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Daniel B. Weinger

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+1.617.348.1629

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Daniel is an experienced litigator whose intellectual property practice focuses on patent and technology litigation at the International Trade Commission, the Federal District Courts, and the Patent Office. He handles disputes involving a wide range of technologies, including software, smartphones (and other converged devices), LEDs, semiconductor circuits and fabrication processes, and wireless technology standards.  Viewing patent and technology litigation through the lens of what is best for the business of his clients, Daniel counsels to achieve the best business result possible.  The scope of this work includes representing clients through all phases of patent strategy and litigation, both offensive and defensive, from inception of an enforcement program through final resolution. Daniel also has a deep understanding of standard essential patent issues and corresponding FRAND obligations, and regularly writes about developments in this area.

Prior to law school, Daniel worked as a database programmer with InterSystems, Corp., where he specialized in programming solutions for database development with a focus primarily on integration engines.

While Daniel focuses his practice on intellectual property related matters, he also handles other complex civil litigation related to technology and served as a Special Assistant District Attorney in the Middlesex County (MA) District Attorney's Office, based in the Framingham, MA, district court. During that time, Daniel prosecuted and tried numerous drug, larceny, breaking and entering, and motor vehicle cases in bench and jury sessions, and conducted day-to-day operations required by an ADA.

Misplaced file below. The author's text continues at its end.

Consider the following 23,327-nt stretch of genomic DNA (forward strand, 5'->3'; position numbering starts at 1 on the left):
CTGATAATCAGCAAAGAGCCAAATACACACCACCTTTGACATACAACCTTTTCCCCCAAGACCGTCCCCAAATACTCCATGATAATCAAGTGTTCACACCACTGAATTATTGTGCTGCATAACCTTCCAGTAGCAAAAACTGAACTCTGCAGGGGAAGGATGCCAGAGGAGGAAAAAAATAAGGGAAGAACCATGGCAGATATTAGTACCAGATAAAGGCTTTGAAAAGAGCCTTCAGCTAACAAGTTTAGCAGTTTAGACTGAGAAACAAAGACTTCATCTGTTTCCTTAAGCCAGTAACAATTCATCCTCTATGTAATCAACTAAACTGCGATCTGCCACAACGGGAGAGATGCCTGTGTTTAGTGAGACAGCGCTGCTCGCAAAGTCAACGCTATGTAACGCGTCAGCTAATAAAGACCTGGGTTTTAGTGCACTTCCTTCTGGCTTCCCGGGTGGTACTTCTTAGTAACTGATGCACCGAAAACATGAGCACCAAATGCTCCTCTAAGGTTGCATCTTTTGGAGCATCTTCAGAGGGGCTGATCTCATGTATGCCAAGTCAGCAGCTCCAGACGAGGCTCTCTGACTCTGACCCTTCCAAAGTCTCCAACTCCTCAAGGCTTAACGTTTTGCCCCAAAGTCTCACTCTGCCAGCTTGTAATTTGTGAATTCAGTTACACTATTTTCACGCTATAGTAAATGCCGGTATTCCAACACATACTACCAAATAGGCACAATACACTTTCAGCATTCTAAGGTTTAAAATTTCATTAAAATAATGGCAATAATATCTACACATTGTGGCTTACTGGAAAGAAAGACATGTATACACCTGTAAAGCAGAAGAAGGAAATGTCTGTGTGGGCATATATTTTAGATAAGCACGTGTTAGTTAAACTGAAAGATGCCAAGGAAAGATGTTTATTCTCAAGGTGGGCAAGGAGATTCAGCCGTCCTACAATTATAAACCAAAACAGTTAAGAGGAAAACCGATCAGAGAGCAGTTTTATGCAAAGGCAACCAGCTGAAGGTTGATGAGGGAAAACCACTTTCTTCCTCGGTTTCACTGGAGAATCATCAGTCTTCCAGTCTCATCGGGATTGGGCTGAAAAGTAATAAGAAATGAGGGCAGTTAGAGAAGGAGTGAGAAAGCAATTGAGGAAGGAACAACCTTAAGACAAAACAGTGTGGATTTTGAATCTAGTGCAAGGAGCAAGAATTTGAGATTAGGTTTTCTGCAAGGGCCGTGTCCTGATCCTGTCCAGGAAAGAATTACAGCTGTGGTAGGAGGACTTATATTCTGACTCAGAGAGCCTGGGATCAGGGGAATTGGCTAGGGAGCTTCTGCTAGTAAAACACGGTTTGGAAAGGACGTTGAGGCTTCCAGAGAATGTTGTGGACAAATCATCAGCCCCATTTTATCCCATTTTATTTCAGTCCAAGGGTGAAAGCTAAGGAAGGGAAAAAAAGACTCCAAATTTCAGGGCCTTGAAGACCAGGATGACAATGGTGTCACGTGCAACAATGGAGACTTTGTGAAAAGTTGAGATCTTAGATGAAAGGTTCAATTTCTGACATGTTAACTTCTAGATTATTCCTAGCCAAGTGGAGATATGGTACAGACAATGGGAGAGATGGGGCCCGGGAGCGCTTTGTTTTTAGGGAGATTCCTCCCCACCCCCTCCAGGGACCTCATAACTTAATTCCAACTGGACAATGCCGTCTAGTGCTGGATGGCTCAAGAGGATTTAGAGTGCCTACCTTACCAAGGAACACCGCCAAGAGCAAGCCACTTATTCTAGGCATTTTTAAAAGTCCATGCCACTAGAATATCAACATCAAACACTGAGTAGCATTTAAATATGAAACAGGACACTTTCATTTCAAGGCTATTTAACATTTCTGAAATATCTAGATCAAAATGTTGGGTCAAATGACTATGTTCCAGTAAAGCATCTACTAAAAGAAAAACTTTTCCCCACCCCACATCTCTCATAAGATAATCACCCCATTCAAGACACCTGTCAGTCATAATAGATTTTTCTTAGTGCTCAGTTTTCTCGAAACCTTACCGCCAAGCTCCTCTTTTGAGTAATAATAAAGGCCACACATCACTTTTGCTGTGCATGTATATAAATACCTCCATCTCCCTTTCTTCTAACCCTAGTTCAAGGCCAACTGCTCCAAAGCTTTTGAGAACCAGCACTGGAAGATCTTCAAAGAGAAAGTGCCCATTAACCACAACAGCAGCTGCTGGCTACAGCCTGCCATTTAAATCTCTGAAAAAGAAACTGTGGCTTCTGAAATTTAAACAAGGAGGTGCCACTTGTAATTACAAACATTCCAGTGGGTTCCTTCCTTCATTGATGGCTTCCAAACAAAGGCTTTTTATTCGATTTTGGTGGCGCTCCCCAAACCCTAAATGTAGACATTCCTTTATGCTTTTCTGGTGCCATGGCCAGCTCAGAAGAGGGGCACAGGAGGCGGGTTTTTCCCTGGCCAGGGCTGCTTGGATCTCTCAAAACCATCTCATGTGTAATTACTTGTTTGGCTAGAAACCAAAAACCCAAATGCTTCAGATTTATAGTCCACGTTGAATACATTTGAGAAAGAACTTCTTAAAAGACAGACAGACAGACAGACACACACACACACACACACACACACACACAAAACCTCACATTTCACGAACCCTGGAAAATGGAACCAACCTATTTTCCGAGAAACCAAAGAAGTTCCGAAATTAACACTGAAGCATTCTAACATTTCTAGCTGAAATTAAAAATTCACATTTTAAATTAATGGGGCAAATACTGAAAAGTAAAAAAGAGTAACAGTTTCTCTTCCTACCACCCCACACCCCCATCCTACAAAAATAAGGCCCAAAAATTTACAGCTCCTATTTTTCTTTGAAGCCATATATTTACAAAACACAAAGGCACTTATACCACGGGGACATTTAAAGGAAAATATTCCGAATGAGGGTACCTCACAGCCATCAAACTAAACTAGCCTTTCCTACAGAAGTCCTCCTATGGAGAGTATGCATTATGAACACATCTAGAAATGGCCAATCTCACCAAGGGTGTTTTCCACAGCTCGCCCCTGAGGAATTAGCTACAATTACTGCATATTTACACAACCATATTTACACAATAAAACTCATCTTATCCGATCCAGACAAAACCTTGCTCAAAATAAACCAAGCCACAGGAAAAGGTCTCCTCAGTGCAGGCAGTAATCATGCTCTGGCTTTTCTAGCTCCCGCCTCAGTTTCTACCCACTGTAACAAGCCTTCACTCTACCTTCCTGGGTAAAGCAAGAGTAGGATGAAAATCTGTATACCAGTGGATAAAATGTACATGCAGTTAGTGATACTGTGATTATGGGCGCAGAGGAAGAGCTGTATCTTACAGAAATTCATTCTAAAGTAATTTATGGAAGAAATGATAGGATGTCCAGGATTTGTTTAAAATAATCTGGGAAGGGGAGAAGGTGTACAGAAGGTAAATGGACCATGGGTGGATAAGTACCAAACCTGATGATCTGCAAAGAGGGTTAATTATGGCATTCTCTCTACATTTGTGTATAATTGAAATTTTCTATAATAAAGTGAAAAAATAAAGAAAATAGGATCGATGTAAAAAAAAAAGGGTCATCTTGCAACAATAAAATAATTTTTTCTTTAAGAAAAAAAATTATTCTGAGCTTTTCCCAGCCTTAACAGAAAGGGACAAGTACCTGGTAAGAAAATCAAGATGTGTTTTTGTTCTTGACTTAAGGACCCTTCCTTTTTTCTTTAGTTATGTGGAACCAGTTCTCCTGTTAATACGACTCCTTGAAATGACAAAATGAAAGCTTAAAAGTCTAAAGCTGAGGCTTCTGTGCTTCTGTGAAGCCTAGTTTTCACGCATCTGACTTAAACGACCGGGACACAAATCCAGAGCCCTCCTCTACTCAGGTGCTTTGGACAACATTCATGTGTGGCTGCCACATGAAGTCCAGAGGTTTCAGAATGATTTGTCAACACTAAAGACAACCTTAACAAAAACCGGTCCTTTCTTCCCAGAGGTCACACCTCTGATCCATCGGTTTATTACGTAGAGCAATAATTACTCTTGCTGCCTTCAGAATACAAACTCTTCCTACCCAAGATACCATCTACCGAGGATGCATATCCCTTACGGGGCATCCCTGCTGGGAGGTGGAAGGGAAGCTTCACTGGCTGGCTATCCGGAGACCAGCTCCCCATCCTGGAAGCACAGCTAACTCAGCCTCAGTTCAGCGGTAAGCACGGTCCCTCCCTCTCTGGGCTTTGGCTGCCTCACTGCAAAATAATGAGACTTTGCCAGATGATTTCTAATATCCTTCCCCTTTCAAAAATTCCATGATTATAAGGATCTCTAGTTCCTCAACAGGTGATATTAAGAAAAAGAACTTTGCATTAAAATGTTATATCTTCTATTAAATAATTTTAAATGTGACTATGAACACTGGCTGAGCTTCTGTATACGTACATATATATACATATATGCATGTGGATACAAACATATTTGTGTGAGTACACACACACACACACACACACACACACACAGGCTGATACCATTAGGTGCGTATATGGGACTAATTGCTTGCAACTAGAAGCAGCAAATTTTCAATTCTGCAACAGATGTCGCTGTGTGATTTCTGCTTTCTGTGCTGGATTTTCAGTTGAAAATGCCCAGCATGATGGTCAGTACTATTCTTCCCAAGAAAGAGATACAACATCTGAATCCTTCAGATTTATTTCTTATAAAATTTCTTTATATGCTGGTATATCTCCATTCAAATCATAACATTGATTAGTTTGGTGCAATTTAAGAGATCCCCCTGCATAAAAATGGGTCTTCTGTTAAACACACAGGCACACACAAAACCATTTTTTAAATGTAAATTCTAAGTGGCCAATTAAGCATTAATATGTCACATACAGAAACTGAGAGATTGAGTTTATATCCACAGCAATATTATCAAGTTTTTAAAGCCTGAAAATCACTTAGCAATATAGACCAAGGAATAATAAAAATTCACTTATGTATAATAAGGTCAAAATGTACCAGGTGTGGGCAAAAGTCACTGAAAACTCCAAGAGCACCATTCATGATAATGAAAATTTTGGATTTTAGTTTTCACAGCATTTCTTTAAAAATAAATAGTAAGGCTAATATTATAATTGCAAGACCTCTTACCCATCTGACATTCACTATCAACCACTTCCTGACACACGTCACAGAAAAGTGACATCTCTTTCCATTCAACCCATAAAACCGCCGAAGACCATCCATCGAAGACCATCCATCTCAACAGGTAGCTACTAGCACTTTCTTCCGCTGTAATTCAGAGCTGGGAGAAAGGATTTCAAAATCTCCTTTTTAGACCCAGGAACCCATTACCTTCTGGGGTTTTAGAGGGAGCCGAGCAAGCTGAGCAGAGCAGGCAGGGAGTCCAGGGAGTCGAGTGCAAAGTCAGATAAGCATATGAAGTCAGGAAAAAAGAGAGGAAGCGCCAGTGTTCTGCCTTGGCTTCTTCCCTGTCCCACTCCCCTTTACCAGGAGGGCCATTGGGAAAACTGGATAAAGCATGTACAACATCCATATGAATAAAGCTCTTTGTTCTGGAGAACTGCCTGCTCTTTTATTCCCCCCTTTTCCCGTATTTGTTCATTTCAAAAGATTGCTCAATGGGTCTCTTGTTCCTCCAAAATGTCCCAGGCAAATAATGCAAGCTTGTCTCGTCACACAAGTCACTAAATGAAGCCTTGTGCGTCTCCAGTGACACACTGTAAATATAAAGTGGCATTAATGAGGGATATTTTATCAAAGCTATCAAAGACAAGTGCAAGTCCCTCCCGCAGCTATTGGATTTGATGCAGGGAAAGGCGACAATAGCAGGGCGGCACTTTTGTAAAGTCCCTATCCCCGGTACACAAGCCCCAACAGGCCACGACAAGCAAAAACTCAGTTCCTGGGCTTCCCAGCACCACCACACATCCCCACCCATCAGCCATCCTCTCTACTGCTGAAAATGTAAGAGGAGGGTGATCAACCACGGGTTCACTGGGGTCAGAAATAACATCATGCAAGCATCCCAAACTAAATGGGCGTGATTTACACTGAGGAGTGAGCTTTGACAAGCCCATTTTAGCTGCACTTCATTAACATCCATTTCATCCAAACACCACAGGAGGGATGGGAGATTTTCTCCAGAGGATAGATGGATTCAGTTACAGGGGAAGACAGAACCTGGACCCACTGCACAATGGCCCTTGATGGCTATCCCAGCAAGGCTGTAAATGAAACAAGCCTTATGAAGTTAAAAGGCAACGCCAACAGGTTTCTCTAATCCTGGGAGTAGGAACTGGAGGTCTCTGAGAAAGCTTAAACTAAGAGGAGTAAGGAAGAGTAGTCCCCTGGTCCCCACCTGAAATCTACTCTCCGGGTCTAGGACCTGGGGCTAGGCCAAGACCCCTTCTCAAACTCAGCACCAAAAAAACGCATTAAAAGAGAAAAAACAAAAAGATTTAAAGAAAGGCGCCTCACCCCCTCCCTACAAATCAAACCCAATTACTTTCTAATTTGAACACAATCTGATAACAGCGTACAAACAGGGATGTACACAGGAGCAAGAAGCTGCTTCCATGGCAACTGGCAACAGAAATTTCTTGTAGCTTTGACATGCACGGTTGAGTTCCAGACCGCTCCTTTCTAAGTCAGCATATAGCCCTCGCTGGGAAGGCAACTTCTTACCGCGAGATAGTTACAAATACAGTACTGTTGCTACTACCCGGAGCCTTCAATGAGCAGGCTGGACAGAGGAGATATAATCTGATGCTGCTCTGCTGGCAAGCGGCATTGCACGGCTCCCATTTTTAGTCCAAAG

Education

  • Boston College (JD)
  • New York University (BA, Computer Science)

Experience

International Trade Commission

  • Certain Semiconductor Devices, Integrated Circuits, and Consumer Products Containing the Same (337-TA-1149) - Mintz represented Innovative Foundry Technologies as part of a global enforcement strategy to protect 5 asserted patents relating to semiconductor fabrication and packaging. Respondents for the ITC matter included Taiwan Semiconductor Manufacturing Company, Qualcomm Incorporated, MediaTek, and Vizio. Cases were simultaneously filed in U.S. District Court and internationally in Germany and China. The investigation was instituted in March of 2019 and resolved favorably prior to the conclusion of discovery in August of 2019.
  • Certain Graphics Systems, Components Thereof, and Consumer Products Containing the Same (337-TA-1044) - Represented Advanced Micro Devices (AMD) as complainant in the ITC asserting patents covering graphics processing technology employed by smart devices such as televisions and handsets. Respondents include LG Electronics, VIZIO, MediaTek, and Sigma Designs, Inc. (SDI). Achieved settlement with LG prior to the conclusion of expert discovery. Following the evidentiary hearing, the presiding ALJ issued an initial determination finding a violation of Section 337 and recommending the imposition of an exclusion order against the remaining Respondents’ accused products. The ITC affirmed the ALJ’s finding of a violation on August 22, 2018. As a result, the Commission issued orders banning the importation of products made by VIZIO, MediaTek, and SDI and cease and desist orders against VIZIO and SDI.
  • Certain Communications or Computing Devices and Components Thereof (337-TA-925) - Represented owner of portfolio of communications and computing patents from former enterprise communications business unit of large multinational innovation company, Enterprise System Technologies, S.A.R.L. An ITC investigation was instituted in August 2014 as to respondent entities Apple, Samsung Electronics, LG Electronics and HTC Corporation. Google participated as an intervenor. The investigation resolved prior to evidentiary hearing in June of 2015.
  • Certain Consumer Electronics with Display and Processing Capabilities (337-TA-884) - Represented owners of the patent portfolio of the original Silicon Graphics, now known as Graphics Properties Holdings, as complainant in the ITC. Investigation was instituted in June 2013 and among the respondent entities were Panasonic, Toshiba, Vizio, and ZTE. Most respondents settled. After an evidentiary hearing held over several days in May 2014, on August 29, 2014 Mintz successfully obtained a recommendation for a Limited Exclusion Order against the remaining respondent, which chose to settle while Commission review of the Administrative Law Judge’s Initial Determination was pending.